FAA Decision to Close Aircraft Registry Office a Matter of National Security
In letter to Administrator Huerta, U.S. Senators request reopening FAA Aircraft Registry Office
Oct 10 2013
WASHINGTON, D.C. – U.S. Senators Jerry Moran (R-Kan.) and Pat Roberts (R-Kan.), along with Sens. Jim Inhofe (R-Okla.), John Boozman (R-Ark.) and Mark Pryor (D-Ark.), sent a letter on Wednesday to Federal Aviation Administration (FAA) Administrator Michael Huerta requesting a review of the FAA’s decision to close its Aircraft Registry Office despite its value in protecting national security. The letter highlights the fact that the office has remained open through previous government shutdowns.
In the letter, the Senators wrote, “The FAA appears to be handling the current shutdown in a different manner from previous shutdowns, inflicting unnecessary hardship on aviation industries in our country.”
Please find below the full text of the letter to Administrator Huerta:
The Honorable Michael P. Huerta
Administrator, Federal Aviation Administration
800 Independence Avenue, SW
Washington, D.C. 20591
Dear Administrator Huerta:
We are writing to request that you review the decision to close the Federal Aviation Administration (FAA) Aircraft Registry office during the present federal government shutdown. We understand that during previous lapses in appropriated funding, this office has remained open.
The FAA appears to be handling the current shutdown in a different manner from previous shutdowns, inflicting unnecessary hardship on aviation industries in our country. The closure of the Aircraft Registry office has a serious impact on American aircraft manufacturers and related industries, because it prevents the delivery of newly manufactured aircraft. While we understand that many important federal activities come to a halt during a funding lapse, activities funded by laws other than annual appropriations act – including the Aircraft Registry office, which is partially funded through fees – may be permitted to continue operations in some cases.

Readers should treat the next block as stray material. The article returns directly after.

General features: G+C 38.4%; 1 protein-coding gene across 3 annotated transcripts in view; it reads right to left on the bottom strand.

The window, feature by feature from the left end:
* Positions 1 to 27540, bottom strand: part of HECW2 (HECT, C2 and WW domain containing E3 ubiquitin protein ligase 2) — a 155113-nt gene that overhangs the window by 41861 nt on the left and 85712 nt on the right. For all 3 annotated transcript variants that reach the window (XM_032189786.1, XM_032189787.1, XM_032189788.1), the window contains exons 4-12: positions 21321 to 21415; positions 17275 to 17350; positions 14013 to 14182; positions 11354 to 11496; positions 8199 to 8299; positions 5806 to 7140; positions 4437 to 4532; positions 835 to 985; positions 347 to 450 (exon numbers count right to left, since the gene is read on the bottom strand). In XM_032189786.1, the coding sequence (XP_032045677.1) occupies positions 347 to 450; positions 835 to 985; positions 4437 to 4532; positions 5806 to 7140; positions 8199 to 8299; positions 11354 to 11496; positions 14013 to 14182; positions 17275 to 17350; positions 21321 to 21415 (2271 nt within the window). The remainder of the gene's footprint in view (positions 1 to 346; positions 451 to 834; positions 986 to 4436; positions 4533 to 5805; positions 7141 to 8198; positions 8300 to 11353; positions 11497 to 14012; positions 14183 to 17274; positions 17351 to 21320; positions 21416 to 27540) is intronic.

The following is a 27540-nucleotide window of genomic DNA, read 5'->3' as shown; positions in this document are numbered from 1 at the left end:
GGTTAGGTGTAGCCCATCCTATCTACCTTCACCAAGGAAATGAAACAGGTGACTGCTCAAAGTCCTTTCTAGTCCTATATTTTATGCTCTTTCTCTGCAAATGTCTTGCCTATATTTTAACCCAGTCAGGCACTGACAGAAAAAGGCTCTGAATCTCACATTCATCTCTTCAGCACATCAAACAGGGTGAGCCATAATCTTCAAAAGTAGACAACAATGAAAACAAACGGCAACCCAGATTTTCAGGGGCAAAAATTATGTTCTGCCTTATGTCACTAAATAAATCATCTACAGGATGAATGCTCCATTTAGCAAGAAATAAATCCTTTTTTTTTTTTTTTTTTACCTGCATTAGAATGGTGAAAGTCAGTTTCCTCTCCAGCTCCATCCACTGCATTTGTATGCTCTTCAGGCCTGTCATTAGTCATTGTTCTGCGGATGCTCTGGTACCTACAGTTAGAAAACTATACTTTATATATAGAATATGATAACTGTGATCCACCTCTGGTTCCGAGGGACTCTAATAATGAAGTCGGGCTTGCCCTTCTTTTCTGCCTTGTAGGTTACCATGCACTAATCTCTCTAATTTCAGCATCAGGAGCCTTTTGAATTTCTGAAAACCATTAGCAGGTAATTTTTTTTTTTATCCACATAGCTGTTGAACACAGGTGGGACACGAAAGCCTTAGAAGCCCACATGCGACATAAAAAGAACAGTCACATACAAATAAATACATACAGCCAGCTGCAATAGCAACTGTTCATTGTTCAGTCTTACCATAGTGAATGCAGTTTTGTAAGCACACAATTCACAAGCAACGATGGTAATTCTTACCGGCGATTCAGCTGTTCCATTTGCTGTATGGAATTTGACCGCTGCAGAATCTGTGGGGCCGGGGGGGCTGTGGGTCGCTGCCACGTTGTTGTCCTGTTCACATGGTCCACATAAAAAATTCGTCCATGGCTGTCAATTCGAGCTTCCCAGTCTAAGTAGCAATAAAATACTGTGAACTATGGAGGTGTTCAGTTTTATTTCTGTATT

The Anti-deficiency Act provides Department of Transportation (DOT) with the necessary authority to staff the Registry because it helps provide vital protection to human life and property. Maintaining this database is necessary for the U.S. to fulfill its ongoing international legal obligations under the Chicago Convention and the Convention on International Interests in Mobile Equipment relating to the registration of aircraft. The Registry is also important to national security. Following the terrorist attacks of September 11, 2001, triennial registration was mandated for all aircraft to help the government identify and mitigate potential terrorist threats. As long as the Registry remains closed, this important anti-terrorism tool will be unavailable to law enforcement officers.
As you know, the United States is the global leader in the highly competitive business of aircraft manufacturing and related industries. Please review the decision to close the Aircraft Registry office, and provide an explanation for this decision as quickly as possible. Also, if the closure of this office was handled differently during previous funding lapses, please explain the rationale for this inconsistency. We expect you will maximize the use of any legal authorities you may have to mitigate the impacts of the shutdown on the aviation industry and other FAA. We look forward to your prompt response.